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What to eat with sushi: Sushi Side Dishes

Savour the delicate flavours of sushi, but if you fancy a side, consider miso soup, tempura, edamame beans, wakame salad, aubergine, kani salad, tamagoyaki, and pair it with cleansing green tea. Discover delightful pairings that enhance your sushi experience in this culinary journey.
Written by: Kelly Choi
What to eat with sushi: Sushi Side Dishes

In our humble opinion, sushi is so succulent and inviting that you don’t need to eat it with anything else. Your whole focus can be on savouring those delicate flavours. 

But there are occasions where you just fancy something else alongside. Perhaps a side dish will perfectly complement some leftover sushi at home. Or maybe you want to offer guests an array of food. Whatever the reason, side dishes with sushi shouldn't overpower the subtle flavours of the fish. 

What to serve with sushi 

Miso soup

Top of the list has to be miso soup, a traditional Japanese soup that’s also one of the fundamental ingredients in Japanese cooking. The Japanese have perfected the art of the soup and miso is the ultimate Japanese staple soup. So what better accompaniment to sushi? 

Miso is made of miso paste and dashi stock. You’ll taste two distinctive flavours: tofu and spring onion, but it won’t overpower the sushi.

Tempura

Tempura is lightly battered seafood, vegetables or meat. It can’t be compared to the UK’s penchant to deep-fry and batter everything! Tempura is sophisticated: it is very light and ultra-crispy, with no breadcrumbs. The batter is barely there, a little crunch and then it melts in your mouth, leaving the filling still tasting fresh and flavoursome. 

The added bonus to the tempura experience is the dipping. To prepare tempura dipping sauce, simply combine four ingredients: soy sauce, dashi (Japanese soup stock, sold in a packet or powder for convenience), mirin (Japanese sweet rice wine) and sugar (to taste).

Edamame beans

Edamame beans are packed with protein and have a mild, creamy flavour. These nutritious little beans are the perfect accompaniment to sushi as they won’t fill you up (you have to leave room for the sushi rice!). Boil them in pods and then after draining, sprinkle them with coarse sea salt. The salt goes onto your tongue when you bite the pod to get to the beans. So hard to stop eating once you start!

Wakame salad

Salads make great side dishes as they’re so light and refreshing. A wakame salad is a mix of cucumber and seaweed, with a rich sesame dressing. Wakame is a green edible seaweed (kelp). It has a smooth, silky texture. The taste is a delicious blend of sweet and umami.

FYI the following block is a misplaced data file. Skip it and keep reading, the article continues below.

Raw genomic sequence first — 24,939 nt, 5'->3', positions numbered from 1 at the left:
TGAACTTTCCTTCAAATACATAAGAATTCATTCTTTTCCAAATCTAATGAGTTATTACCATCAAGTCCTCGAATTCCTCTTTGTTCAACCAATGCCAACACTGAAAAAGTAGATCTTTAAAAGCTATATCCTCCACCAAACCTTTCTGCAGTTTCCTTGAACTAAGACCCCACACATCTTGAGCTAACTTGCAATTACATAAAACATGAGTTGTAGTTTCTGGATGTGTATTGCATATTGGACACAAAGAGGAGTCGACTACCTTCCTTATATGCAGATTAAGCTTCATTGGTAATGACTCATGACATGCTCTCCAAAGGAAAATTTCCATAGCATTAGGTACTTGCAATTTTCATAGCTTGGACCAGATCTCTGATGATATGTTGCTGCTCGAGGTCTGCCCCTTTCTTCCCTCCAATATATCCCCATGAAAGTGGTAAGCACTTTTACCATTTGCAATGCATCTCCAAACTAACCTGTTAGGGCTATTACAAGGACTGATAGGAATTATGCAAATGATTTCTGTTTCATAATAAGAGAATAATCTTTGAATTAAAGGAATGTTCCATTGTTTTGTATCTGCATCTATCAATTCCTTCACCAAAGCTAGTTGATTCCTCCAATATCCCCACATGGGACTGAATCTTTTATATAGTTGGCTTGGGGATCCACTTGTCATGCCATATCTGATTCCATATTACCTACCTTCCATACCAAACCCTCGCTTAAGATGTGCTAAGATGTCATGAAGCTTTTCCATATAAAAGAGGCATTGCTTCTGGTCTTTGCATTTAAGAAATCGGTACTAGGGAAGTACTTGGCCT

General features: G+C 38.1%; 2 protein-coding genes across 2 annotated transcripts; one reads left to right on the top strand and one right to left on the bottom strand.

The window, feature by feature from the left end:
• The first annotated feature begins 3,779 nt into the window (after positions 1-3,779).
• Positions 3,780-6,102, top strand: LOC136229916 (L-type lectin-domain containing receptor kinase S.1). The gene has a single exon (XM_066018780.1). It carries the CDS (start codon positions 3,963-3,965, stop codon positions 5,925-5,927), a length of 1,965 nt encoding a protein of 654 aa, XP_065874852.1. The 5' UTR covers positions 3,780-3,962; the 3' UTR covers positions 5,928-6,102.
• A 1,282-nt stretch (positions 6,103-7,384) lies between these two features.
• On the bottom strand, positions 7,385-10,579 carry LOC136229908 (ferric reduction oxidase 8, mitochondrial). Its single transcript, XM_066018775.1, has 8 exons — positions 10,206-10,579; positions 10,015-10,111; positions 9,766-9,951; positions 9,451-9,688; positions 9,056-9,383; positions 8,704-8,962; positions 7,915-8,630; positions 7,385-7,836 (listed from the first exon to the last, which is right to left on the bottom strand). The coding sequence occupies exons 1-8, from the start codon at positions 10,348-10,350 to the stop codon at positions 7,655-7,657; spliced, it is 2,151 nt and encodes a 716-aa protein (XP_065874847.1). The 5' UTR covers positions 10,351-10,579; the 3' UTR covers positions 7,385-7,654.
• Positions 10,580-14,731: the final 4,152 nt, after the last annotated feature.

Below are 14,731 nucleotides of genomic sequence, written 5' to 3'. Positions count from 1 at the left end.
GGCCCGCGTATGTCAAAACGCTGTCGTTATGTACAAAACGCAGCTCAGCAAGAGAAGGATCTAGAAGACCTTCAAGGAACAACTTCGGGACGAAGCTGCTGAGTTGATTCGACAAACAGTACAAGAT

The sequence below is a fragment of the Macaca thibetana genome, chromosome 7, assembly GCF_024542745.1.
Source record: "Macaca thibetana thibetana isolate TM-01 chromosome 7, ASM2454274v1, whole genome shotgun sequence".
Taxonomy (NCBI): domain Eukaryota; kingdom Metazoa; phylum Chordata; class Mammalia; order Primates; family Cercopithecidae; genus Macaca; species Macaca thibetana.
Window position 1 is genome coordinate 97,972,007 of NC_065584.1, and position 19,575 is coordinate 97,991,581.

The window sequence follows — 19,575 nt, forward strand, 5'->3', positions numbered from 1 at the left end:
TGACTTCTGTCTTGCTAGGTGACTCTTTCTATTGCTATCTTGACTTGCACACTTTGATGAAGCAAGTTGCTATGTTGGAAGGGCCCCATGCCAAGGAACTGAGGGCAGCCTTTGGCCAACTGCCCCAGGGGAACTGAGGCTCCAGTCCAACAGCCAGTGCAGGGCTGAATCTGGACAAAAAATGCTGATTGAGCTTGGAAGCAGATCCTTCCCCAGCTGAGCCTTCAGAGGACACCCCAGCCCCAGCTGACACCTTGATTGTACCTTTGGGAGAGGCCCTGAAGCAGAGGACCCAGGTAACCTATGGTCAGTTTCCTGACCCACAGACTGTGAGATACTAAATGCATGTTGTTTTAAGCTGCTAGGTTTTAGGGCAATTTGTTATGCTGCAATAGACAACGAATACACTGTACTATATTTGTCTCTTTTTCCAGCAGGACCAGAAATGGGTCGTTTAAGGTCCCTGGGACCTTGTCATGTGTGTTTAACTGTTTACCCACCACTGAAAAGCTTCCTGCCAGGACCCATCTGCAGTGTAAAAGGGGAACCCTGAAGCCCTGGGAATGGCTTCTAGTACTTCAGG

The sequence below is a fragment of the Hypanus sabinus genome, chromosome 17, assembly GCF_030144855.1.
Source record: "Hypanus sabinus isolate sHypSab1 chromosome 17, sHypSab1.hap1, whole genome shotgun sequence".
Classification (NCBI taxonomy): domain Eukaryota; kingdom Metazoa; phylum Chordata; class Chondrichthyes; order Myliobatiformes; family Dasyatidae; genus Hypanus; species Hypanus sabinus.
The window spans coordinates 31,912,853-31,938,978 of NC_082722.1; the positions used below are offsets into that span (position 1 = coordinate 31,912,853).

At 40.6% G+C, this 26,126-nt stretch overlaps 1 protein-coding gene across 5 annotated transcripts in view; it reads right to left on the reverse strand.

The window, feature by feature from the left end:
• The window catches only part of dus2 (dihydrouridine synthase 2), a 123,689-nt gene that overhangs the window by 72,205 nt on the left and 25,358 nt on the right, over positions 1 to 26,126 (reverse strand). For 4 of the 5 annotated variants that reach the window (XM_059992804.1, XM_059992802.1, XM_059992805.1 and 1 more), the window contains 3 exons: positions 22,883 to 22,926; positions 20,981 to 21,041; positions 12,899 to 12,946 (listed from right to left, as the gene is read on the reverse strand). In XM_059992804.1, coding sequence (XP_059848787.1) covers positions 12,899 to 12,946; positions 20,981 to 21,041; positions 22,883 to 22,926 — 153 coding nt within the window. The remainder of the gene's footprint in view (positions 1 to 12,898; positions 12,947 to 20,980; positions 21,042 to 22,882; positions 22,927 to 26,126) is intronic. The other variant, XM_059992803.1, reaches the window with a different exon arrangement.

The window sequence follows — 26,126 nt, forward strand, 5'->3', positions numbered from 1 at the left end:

Aubergine

Aubergine is such a useful vegetable when cooking as it absorbs flavours so easily. Simply marinate aubergine slices in sweet, tangy and sticky teriyaki sauce (it will only take a few minutes for the aubergine to soak up the sauce). Then quickly fry them in olive oil and serve. 

Kani salad

‘Kani’ is an imitation crab meat usually made from white fish. Kani salad is a mix of shredded crab sticks slathered in a rich dressing made from Japanese mayonnaise (kewpie). The dressing is spiced with sriracha, with some panko breadcrumbs thrown in and some tobiko (fish roe) added for some texture and salty flavour. If you prefer, you can use real crab meat in this salad.  

Tamagoyaki

Tamagoyaki means ‘grilled or fried egg’. It’s a Japanese rolled omelette with a sweet taste. You might have had it on top of nigiri before, but it makes a great side dish on its own. Tamagoyaki is made by rolling together thin layers of egg in a special square frying pan (you can use a regular round frying pan, but it’s easier with a square pan). Our top tip is to put the tamagoyaki on a sushi rolling mat and roll up tightly to get a solid roll.

Green tea

We think that green tea is the best of the traditional beverages to drink with sushi. Serve a cup of green tea before eating sushi and it’ll cleanse the palate so that the sushi tastes even better. Keep a pot of green tea nearby for top-ups throughout the meal. 

There are so many dishes that can be served with sushi — it’s fun to experiment with different flavour combinations. Sushi in itself is substantial and you’ll eat more rice than you think in those seemingly small bite-sized pieces, so include light side dishes with no heavy ingredients. Think soups and salads, depending on the season! If you want to learn more about , take a look at our beginner’s guide to sushi.

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